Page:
Friday, January 30, 2004


The so called 'democratic deficit' is supposedly an important issue for Paul Martin. It was the subject of his first major speech when campaigning for the leadership and it was in the news again today as MP Roger Gallaway indicated the government is considering a process in which Supreme Court nominees would be questioned by members of parliament.

I think parliamentary reform is an important issue and I think it is important to the prime minister as well, but I question how llikely real change is likely to occur. I think a lot depends on the outcome of the next election and I think the best thing for improving the 'democratic deficit' is a landslide Martin victory in the spring. Now, this may seem counter-intuitive at first. How is re-electing the Liberals on a powerful majority going to improve democracy? I think, however, that it will facilitate change and improvement by making that change and improvement safe for Martin to accomplish.

Martin is considering various parliamentary reforms but they largely come down to a change in the culture of parliament rather than major institutional changes such as an elected senate or proportional representation. Martin plans on allowing more free votes, more powerful committees and generally more automony for the average MP. Most of Martin's proposed changes could be rolled back or not implemented if he only gets a small majority government. If Martin has a majority of, say, 5-25 seats a band of unruly backbenchers focused on a volatile wedge issue could be quite a nuisance. On the other hand with a majority of 30-35+ Martin wouldn't have anything to worry about even if a significant number of MPs disagreed with the party line.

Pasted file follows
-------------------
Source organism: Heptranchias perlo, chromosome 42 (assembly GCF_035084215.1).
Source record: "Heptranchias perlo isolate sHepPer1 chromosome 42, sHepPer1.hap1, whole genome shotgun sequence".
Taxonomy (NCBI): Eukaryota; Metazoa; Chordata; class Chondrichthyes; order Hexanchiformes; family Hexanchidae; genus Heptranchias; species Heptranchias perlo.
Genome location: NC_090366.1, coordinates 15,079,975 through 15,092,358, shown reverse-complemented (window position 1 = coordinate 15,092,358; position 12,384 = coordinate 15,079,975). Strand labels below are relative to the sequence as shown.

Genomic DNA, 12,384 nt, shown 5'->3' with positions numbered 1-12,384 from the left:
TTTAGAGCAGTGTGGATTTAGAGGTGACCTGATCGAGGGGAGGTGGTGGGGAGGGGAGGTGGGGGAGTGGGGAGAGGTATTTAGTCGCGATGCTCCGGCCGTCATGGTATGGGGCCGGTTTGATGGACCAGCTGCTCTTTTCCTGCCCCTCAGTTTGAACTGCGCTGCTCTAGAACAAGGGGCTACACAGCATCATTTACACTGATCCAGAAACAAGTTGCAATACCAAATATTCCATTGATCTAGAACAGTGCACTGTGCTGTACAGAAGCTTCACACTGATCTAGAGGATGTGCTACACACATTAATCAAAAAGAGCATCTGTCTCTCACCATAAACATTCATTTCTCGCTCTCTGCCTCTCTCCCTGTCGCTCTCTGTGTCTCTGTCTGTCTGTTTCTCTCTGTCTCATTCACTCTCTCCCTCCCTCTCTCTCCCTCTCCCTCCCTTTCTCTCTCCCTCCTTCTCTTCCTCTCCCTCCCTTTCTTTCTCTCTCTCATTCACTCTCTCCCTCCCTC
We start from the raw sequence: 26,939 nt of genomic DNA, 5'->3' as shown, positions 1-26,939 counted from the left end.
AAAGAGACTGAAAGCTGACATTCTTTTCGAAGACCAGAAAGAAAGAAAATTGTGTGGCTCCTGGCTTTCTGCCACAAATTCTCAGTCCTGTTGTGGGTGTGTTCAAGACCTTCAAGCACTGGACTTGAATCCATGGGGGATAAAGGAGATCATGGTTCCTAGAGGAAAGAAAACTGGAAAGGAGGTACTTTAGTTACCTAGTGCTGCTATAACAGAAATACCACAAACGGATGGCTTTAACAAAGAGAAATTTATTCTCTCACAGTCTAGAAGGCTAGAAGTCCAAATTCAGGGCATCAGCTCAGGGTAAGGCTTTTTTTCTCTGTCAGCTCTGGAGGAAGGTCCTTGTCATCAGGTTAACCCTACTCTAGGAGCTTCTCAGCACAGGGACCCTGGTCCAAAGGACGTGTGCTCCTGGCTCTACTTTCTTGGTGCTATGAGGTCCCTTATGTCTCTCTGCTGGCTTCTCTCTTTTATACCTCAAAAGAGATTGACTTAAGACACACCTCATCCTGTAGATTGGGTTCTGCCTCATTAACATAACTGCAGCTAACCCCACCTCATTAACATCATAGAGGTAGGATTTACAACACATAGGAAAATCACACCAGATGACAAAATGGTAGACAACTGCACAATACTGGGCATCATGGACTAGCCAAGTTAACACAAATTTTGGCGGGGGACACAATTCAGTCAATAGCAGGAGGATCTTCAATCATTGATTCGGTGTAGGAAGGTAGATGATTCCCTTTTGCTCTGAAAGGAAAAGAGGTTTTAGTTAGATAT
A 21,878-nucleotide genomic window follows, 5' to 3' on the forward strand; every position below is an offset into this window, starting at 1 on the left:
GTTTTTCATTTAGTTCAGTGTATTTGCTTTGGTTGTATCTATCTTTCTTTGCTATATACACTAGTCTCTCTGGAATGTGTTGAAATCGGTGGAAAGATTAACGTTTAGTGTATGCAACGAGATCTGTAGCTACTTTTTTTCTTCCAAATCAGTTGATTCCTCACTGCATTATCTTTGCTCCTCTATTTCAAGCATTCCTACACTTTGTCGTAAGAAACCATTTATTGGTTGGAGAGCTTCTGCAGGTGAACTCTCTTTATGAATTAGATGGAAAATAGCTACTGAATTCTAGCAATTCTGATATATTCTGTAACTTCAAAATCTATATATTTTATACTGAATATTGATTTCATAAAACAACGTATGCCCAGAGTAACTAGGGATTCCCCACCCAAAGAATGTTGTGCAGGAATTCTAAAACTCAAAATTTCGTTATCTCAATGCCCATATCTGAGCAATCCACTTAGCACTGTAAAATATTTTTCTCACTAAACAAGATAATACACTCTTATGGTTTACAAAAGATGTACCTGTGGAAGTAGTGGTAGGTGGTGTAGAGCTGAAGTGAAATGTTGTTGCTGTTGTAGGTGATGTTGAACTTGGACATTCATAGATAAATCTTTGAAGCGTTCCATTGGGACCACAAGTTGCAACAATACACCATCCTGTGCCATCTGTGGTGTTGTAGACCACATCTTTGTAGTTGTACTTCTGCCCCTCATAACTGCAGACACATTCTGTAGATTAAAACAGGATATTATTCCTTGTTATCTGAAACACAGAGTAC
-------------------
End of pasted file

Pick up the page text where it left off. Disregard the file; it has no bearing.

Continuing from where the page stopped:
Faced with a threat to his government or parliamentary reform my cynical bet is that Martin would choose his government. He could put off his proposed changes and spin it as 'slow change' as Dalton McGuinty is doing in Ontario, but the result would be the same: less reform, same power in the cabinet and PMO. Conversely, if Martin has a big majority he can implement his changes and test them without much worry for his government. Parliament would have 3 to 5 years to get used to the new way of doing things and by the time the next election comes around the new culture would be on its way to being institutionalized.

All of this, of course still depends on how serious Martin is about reform, but as I said I think he's pretty serious. It will help though if he has favourable conditions to work with.

Cross posted to BlogsCanada Election Blog

Posted by Matthew @ 7:26 p.m.